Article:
DmC, Ninja Theory's contentious reboot of Capcom's popular Devil May Cry series, has been a hot topic on gaming forums since Dante's young new look was revealed almost two years ago. The game has received minimal positive responses from fans of the series, who feel Capcom is trying too hard to appease a casual Western audience.
Is the reboot worthy of the Devil May Cry moniker?
The Young Dante
Is that a bad thing? I think in this case, it is. The Dante in DmC is not Dante: it's a contemporary Gen Y take on an iconic character that didn't need changing. This young Dante doesn't appear to be a bad character, he just appears to be a bad Dante.
I was an early adopter of Devil May Cry. Its release on PlayStation 2 over a decade ago came with little fanfare despite its critical acclaim. It was a fantastic gothic action game that was hard as hell and looked fantastic, too.
But what really made it was Dante. It's sad that I connected more with a suave, cool, goofy mid-30s Dante than I do with a young Dante that appears to be closer to my age.
DmC's Dante is, unfortuantely, a mirror image of today's youth: cocky and arrogant. That doesn't make for a good hero. To quote James Bond from Skyfall: "Youth doesn't guarantee innovation". It doesn't guarantee likability either, it seems.
Most importantly, I think, is that DmC Dante thinks he's cool, and in turn tries really, really hard to be cool. The older Dante was just cool. That's it. He didn't need to try. He got the job done and still came out of it looking awesome. This younger Dante is the king of cocky young intern you want to slap around because he thinks he knows how to get the job done when he doesn't: he isn't willing to learn, listen or change, and that actually makes me hate the character.
For the most part, I feel the core DmC combat has remained, albeit with some rather lazy implementations and changes that not only dilute the series' at-times frustrating difficulty, but also make the experience feel less rewarding.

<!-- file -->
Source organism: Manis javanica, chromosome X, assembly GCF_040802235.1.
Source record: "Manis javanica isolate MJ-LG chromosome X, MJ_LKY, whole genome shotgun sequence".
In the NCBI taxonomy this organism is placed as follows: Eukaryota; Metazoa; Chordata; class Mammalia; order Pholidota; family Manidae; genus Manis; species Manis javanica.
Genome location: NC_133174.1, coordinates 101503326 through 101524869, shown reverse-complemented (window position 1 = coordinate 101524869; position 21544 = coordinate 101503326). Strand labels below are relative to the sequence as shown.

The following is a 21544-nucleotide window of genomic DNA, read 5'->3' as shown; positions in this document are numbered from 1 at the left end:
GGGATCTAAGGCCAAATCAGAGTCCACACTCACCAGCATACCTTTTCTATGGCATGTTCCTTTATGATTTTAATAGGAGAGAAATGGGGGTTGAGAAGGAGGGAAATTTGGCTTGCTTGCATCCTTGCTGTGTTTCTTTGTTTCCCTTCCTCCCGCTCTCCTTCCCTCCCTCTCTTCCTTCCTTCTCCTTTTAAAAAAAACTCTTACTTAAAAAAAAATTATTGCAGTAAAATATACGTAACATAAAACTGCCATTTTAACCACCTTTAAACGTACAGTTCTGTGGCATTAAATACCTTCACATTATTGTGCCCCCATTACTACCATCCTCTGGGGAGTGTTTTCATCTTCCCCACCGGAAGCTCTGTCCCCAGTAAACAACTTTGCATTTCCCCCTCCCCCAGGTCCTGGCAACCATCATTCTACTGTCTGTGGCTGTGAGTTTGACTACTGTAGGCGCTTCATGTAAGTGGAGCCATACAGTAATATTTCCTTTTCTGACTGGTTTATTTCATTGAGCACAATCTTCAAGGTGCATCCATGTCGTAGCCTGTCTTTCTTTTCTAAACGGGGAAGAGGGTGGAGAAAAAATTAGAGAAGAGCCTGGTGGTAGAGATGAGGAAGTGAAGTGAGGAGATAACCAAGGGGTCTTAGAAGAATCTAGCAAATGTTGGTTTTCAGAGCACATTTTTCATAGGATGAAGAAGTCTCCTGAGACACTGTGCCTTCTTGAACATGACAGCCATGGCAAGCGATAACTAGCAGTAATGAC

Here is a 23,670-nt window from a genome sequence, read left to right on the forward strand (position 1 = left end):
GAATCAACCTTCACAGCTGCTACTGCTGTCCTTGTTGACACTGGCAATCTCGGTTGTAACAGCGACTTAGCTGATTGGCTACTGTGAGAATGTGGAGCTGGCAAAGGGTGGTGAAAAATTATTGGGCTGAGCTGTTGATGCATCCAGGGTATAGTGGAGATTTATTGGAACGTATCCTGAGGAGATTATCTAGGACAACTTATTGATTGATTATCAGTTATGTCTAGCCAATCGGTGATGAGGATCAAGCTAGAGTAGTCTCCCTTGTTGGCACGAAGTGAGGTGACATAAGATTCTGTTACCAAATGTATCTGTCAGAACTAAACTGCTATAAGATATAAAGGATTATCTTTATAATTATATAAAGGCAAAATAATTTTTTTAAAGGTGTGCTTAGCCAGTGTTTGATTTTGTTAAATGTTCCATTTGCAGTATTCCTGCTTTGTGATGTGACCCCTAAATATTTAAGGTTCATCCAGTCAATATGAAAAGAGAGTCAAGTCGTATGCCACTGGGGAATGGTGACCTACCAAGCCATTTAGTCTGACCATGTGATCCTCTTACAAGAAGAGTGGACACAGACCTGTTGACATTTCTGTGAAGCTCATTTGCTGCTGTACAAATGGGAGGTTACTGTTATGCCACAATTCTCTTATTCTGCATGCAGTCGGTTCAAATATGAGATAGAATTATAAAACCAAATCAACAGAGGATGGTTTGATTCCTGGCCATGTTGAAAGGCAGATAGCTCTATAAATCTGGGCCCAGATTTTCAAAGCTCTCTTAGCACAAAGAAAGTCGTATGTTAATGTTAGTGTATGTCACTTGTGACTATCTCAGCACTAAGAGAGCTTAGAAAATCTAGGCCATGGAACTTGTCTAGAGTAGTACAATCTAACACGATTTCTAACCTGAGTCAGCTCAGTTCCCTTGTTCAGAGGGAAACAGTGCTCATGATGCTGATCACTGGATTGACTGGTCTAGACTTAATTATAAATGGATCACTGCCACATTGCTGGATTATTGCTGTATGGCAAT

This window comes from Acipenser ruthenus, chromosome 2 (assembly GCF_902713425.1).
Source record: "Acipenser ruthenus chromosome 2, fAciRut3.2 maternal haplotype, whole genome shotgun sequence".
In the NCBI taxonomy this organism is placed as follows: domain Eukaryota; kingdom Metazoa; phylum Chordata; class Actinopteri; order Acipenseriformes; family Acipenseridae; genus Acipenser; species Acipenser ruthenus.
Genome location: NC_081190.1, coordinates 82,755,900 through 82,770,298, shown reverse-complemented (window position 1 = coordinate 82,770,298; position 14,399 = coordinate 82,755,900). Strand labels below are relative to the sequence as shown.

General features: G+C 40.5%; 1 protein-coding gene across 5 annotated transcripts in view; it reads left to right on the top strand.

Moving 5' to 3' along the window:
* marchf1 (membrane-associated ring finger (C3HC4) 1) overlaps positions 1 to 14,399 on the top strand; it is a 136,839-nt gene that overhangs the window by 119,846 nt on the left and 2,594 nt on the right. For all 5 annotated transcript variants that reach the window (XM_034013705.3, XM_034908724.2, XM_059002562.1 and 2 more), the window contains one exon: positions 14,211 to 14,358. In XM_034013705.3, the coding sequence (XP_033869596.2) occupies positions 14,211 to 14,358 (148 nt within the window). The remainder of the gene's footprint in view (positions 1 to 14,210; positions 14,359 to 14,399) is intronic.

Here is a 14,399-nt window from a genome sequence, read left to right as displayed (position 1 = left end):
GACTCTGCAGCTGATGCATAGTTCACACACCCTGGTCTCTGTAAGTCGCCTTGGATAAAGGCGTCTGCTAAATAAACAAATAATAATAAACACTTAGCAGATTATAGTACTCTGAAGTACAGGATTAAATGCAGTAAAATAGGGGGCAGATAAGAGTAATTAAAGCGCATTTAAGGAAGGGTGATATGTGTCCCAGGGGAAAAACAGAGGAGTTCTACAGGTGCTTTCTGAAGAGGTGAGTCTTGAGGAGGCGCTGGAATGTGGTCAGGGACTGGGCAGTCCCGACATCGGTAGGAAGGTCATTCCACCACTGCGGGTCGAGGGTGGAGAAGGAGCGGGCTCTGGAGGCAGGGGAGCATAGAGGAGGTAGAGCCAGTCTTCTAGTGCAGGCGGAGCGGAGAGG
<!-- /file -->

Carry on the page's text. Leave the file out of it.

The style meter, for example, is either broken, or has been implemented in such a way that it not only rewards players for using the same combo over and over again, but also continues to tick over even if you take damage. The difference with other Devil May Cry games is that the style meter would decrease if you use the same moves time after time, or took damage from an enemy that broke up your combo.
This style kept the game challenging as you strived for the illusive "SSS" grade during combat and for a final level grade. In DmC it's far, far too easy. In the demo I found myself spamming the same attack over and over again and still earning a SSS grade for the level, even on the high difficulties. It appears that "style" no longer plays an important role in the grading of a player's Devil May Cry skills.
I remember gawking at the Devil May Cry 4 leaderboards and pondering how some players managed to get such high rankings for certain levels. Sometimes it seemed impossible, and that's what kept me playing. The most competitive games on the market do that well. Unfortuantely, I feel no real incentive to return to a demo in which I was getting such a high rank so soon after I began playing it.
That said, I did find the combat to be smooth, and there certainly is room to mix things up and get your combo meter going. However, incentive is diminished when you can just spam the same moves over and over again and get just as high a final rank as you would struggling to pull off stylish combinations.
Is It That Bad?
DmC doesn't appear to be all that bad...but it does seem to be far removed from what fans of the series loved about the originals: challenge and style. Sure, the game looks great, the combat is smooth and Dante is, well, an arse (I'm sure that might appeal to some people, probably those new to the series), but it doesn't feel like Devil May Cry.
Will diehard fans enjoy it? I think they'll blast through it without breaking a sweat, which is disheartening. But those new to the series may find plenty to like about its new take, as well as its social commentary and topical narrative.
What do you think of the DmC demo? Share your thoughts below!
By Gaetano Prestia